What is the S&P 500?
The S&P 500 is the most widely followed index in the world. From Wikipedia,
The Standard & Poor’s 500, often abbreviated as the S&P 500, or just “the S&P”, is an American stock market index based on the market capitalizations of 500 large companies having common stock listed on the NYSE or NASDAQ. The S&P 500 index components and their weightings are determined by S&P Dow Jones Indices.
If you want to invest in the United States as a whole, the easiest way to do it is to buy a fund that replicates the S&P 500.
In fact, both Warren Buffett and Jack Bogle (founder of indexing and Vanguard) believe the S&P 500 is all you need to have a worldwide exposure. This is because the S&P 500 generates just over 50% of its revenues domestically. The rest comes from overseas.
Best Broker for Following Warren Buffett
Which online stock broker should you use to build your Warren Buffett portfolio? The answer is simple. It doesn’t really matter which broker you use.
Since you are investing for the long haul and will be accumulating a large stake over many years, broker trade commissions will quickly become negligible, even if buying shares every month as Buffett recommends.
The biggest advantage of a Warren Buffett portfolio is what we discussed earlier, the super low costs. Remember, for every $10,000 invested in Vanguard’s S&P 500 ETF VOO or mutual fund VFIAX, .05% is a whopping $5 per year in management fees.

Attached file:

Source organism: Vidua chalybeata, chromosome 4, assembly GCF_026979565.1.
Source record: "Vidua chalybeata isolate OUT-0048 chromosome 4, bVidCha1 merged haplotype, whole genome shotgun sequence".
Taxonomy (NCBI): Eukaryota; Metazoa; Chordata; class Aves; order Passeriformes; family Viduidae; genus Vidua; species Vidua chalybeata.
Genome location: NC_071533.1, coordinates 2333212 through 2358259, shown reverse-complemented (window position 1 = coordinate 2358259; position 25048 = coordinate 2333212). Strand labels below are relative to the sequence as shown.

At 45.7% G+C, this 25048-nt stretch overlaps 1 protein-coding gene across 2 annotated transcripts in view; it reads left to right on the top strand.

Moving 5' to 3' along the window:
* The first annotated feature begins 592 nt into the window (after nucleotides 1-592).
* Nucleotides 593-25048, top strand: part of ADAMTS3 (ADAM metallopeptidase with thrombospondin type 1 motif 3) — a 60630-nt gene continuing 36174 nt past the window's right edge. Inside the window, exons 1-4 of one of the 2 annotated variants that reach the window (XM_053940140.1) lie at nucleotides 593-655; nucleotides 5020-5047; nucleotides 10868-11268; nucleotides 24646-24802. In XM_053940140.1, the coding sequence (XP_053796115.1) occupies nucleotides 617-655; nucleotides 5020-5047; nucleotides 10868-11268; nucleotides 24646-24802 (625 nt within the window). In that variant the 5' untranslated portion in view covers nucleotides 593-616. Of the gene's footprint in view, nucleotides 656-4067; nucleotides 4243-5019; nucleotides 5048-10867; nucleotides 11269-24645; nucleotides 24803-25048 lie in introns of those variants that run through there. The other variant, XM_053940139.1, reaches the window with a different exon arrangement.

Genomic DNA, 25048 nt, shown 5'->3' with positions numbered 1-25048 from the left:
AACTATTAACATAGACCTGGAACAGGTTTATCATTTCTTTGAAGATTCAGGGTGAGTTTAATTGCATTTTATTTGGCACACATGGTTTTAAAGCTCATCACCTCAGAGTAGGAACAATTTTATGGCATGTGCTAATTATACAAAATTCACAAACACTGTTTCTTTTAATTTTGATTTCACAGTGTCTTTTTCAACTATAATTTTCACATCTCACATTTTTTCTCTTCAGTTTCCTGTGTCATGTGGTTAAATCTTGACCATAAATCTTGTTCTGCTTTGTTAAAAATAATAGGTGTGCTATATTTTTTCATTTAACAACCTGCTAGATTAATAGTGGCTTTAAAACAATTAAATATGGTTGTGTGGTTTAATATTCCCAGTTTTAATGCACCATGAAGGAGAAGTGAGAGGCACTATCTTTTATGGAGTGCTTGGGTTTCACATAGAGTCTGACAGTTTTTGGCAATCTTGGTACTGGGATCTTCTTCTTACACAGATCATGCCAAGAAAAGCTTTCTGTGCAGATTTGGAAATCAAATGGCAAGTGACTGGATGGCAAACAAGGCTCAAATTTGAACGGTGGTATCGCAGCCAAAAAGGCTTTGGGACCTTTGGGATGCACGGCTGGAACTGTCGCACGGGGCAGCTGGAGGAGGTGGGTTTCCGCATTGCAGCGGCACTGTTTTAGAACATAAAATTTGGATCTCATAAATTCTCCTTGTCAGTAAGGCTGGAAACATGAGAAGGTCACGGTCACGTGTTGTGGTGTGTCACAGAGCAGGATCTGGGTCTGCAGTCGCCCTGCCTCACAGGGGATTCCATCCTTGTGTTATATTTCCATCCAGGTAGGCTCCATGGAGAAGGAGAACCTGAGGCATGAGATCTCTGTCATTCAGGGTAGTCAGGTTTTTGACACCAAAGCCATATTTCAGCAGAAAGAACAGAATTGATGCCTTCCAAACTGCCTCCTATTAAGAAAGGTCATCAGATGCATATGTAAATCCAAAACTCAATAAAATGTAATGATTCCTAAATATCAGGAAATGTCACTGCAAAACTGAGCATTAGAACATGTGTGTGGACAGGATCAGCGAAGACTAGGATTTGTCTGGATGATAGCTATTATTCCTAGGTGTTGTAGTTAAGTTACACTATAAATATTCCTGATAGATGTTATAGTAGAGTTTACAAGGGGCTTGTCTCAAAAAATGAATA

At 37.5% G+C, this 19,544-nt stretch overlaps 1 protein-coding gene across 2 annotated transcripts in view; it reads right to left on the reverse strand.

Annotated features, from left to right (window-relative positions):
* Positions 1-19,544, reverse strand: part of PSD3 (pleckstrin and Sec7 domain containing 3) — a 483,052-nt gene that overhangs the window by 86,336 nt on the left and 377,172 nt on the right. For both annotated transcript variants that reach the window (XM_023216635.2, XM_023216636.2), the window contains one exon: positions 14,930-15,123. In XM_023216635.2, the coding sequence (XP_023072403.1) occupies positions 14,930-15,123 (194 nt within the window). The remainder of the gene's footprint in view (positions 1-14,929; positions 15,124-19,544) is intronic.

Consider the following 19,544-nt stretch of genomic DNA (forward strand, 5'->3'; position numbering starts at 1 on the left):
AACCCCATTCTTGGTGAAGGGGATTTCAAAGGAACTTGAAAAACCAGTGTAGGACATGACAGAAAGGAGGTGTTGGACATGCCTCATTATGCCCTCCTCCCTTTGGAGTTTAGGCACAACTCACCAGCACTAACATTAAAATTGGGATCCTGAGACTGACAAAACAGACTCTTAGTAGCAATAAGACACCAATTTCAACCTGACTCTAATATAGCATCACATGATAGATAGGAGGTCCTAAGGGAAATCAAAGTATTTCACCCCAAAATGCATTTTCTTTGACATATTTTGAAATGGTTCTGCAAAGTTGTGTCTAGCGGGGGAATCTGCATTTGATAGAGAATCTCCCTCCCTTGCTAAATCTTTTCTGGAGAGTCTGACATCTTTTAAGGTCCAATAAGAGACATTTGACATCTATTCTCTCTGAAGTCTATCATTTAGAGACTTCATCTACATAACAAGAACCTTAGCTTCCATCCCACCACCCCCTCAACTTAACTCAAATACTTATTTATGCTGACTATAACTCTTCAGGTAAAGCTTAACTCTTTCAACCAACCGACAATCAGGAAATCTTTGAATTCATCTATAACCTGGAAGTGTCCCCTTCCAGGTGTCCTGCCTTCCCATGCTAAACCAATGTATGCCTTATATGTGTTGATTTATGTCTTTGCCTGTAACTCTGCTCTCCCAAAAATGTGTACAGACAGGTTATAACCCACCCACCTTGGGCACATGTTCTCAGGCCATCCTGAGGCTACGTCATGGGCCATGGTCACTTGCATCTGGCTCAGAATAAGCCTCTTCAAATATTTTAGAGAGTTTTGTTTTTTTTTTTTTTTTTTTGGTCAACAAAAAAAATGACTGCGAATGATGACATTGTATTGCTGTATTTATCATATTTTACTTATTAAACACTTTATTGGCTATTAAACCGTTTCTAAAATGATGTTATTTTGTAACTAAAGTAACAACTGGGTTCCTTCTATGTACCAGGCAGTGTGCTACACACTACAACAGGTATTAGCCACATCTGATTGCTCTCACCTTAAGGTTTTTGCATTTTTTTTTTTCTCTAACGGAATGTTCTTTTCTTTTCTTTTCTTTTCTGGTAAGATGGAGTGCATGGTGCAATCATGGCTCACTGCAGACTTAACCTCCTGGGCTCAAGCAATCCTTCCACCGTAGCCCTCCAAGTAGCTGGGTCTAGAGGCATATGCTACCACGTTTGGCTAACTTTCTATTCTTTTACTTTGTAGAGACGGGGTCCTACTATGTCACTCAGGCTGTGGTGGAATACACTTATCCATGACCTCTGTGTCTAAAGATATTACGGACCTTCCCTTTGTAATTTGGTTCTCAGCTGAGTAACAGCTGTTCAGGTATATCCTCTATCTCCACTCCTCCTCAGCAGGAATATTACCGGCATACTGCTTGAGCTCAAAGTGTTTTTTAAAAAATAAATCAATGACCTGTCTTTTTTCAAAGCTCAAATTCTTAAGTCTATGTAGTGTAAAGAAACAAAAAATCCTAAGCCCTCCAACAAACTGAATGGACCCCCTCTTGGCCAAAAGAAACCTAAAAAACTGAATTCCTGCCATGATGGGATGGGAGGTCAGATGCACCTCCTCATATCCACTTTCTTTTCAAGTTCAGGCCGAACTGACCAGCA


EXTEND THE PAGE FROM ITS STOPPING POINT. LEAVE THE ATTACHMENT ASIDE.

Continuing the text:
Whichever broker you choose, reinvesting the dividends through a DRIP (dividend reinvestment plan) should be a free option (meaning the online broker will not charge you to automatically reinvest the dividends and buy more shares).
If you want to automatically make monthly deposits and have your account automatically buy shares, Capital One Investing is a good broker to consider. Similarly, you could just choose a discount broker – see this list of best brokers for cheap trading.
One final option, go direct to the fund source and use Vanguard.
I personally hold VOO in literally ten different online broker accounts currently (I do this because I head research for our sister site StockBrokers.com). Point is this, it doesn’t matter where you buy. Just buy and hold until retirement.
Traditional Asset Allocation by Age
While Warren Buffett favors holding a simple 90/10 portfolio of the S&P 500 (stocks) and short-term treasuries (bonds), this is not what a traditional advisor will recommend.
To determine a traditional portfolio that is “properly diversified”, you first want to look at your age and target retirement date. For this section I am referencing the largest asset manager in the world, Vanguard, which has a staggering $4 trillion under management.
When you’re young, it is recommended to take more risk and invest more heavily in stocks vs bonds to maximize returns. As you age, you then want to increase your bond holdings while reducing your stock holdings to lower risk. After all, you are getting ready to retire.
Here’s a good cheat sheet from Vanguard on the different allocations and historical returns. (IMPORTANT: The bond returns used below are a mix of every duration whereas Warren Buffett uses short-term treasuries. This is similarly true with the stock returns. Thus, the returns estimations are NOT a true 1:1 representation of Warren Buffett portfolio.)
To determine allocation based on age alone, Vanguard recommends starting with a 90/10 (stocks/bonds) mix and maintaining it until you are 20 – 25 years from your desired retirement age. From there, you slowly adjust your allocation every few years until you reach retirement in which you ideally would be allocated 40/60 (stocks/bonds).
For example, if your target retirement age is 65 and you are 30 like me, then you would theoretically want a 90/10 mix. Once you turn 40, you could reduce to say 80/20, or wait a few years to start transitioning. At age 60, you’d want to be around 60/40 or 50/50.